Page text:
Charlie in The Bubble Wrap Boy by Phil Earle is small. Very small. It causes a considerable amount of embarrassment in most situations in his life. But this 13-year-old is determined and courageous and very funny. He tells of all his daily mishaps in a wry tone, that doesn’t demand pity.
He has no friends. Well, he has Sinus (Linus, really), who is friendless because of his enormous nose. Also, he stares at walls. In addition, Charlie has parents, and his mum interferes with everything he does. If she could, she’d cover him in cotton wool, and never let him out of the house. Charlie’s dad runs their Chinese takeaway, and prefers not to get involved in his wife’s decisions.
After a lifetime of causing havoc wherever he goes, Charlie discovers the one thing he could love. Skateboarding. It doesn’t go so well with his mum’s cottonwool ideas, though. But after she discovers what he’s been up to, Charlie discovers an even greater family secret. (And it was one I’d not been able to guess at.)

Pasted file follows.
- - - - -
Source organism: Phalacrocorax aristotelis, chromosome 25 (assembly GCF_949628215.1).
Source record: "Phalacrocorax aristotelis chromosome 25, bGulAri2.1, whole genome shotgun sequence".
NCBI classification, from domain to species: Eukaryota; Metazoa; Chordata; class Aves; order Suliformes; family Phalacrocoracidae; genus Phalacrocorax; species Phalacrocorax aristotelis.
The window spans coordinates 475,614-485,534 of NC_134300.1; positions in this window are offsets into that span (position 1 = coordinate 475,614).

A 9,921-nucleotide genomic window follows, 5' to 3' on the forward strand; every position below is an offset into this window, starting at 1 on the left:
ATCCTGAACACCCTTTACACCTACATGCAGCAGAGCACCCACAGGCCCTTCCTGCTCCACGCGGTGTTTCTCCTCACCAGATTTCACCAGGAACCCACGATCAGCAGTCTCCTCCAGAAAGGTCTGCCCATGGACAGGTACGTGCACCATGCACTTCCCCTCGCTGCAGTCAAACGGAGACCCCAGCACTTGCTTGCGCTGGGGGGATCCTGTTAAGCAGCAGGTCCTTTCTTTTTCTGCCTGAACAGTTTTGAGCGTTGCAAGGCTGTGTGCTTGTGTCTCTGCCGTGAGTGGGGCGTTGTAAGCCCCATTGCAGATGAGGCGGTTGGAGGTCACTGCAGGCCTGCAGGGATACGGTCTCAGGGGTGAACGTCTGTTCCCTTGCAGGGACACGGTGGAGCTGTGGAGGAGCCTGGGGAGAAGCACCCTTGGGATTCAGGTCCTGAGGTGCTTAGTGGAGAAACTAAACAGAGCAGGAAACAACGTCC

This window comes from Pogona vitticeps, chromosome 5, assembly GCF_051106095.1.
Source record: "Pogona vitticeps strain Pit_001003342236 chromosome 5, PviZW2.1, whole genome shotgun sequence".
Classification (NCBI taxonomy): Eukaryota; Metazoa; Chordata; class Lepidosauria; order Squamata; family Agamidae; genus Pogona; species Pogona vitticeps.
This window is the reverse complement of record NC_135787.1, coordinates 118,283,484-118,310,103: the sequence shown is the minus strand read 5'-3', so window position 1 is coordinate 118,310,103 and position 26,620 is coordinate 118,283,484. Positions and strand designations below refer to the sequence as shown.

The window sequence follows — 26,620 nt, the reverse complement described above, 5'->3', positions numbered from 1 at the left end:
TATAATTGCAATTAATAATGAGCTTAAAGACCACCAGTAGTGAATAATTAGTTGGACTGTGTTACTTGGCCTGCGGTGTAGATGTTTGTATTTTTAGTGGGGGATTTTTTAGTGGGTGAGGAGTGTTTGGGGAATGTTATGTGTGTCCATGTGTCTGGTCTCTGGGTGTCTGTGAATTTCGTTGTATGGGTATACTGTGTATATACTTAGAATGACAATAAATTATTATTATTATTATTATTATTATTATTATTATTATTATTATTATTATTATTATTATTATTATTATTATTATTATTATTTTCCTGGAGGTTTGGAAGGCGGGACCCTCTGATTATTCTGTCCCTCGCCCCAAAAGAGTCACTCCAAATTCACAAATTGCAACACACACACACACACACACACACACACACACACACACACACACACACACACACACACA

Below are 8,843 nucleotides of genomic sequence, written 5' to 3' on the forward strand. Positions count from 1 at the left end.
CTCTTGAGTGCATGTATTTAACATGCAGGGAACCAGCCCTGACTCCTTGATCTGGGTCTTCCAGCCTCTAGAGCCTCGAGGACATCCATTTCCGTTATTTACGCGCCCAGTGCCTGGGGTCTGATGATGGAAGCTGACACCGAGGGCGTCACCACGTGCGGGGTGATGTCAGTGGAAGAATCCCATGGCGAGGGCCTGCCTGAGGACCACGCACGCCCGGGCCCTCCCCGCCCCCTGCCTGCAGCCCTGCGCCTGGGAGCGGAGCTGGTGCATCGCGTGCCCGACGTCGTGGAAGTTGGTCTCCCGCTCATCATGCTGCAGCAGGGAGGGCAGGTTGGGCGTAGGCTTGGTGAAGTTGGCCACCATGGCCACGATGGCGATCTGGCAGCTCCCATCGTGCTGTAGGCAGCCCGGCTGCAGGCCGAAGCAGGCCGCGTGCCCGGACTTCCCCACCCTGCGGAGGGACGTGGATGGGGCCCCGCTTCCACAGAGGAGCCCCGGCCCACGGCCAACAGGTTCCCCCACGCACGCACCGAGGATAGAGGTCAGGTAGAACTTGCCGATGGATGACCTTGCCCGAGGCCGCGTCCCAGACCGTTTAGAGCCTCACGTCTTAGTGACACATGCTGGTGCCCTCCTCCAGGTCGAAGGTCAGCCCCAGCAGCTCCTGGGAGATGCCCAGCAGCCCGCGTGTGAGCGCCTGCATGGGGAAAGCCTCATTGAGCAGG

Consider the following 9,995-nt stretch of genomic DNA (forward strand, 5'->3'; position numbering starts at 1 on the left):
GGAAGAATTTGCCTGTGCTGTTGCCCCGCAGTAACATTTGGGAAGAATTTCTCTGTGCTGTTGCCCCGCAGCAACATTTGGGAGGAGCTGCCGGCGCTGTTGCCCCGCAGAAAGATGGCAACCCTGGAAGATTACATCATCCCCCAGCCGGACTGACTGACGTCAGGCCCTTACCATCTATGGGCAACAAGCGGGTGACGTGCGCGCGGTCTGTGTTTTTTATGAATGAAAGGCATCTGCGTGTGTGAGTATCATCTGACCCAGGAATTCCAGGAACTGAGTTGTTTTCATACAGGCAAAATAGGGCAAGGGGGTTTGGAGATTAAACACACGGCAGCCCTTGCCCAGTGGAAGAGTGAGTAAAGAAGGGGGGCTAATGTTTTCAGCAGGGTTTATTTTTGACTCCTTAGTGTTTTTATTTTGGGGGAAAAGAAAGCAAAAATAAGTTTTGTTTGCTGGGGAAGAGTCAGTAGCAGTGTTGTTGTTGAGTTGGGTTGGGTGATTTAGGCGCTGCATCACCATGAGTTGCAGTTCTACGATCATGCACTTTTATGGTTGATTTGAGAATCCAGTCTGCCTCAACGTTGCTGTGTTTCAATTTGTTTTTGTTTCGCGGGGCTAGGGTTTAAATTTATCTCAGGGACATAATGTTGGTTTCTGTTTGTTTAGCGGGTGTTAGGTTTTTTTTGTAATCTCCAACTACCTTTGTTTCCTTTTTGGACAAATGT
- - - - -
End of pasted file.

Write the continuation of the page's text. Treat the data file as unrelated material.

So, he’s left to try and solve this new massive secret, while also wanting to retrieve his skateboard and his skating. He’s only 13, so some of his ideas aren’t so good. But you get some marvellously comical scenes as he and Sinus investigate The Secret.
There is a lot of sadness behind it, but you can’t beat the exuberant optimism of youth. Phil doesn’t resolve this unexpected secret in the way the reader might hope for, and that’s very brave of him.
Tears and smiles, and giggles, and quite a bit of skateboarding. Terrific story.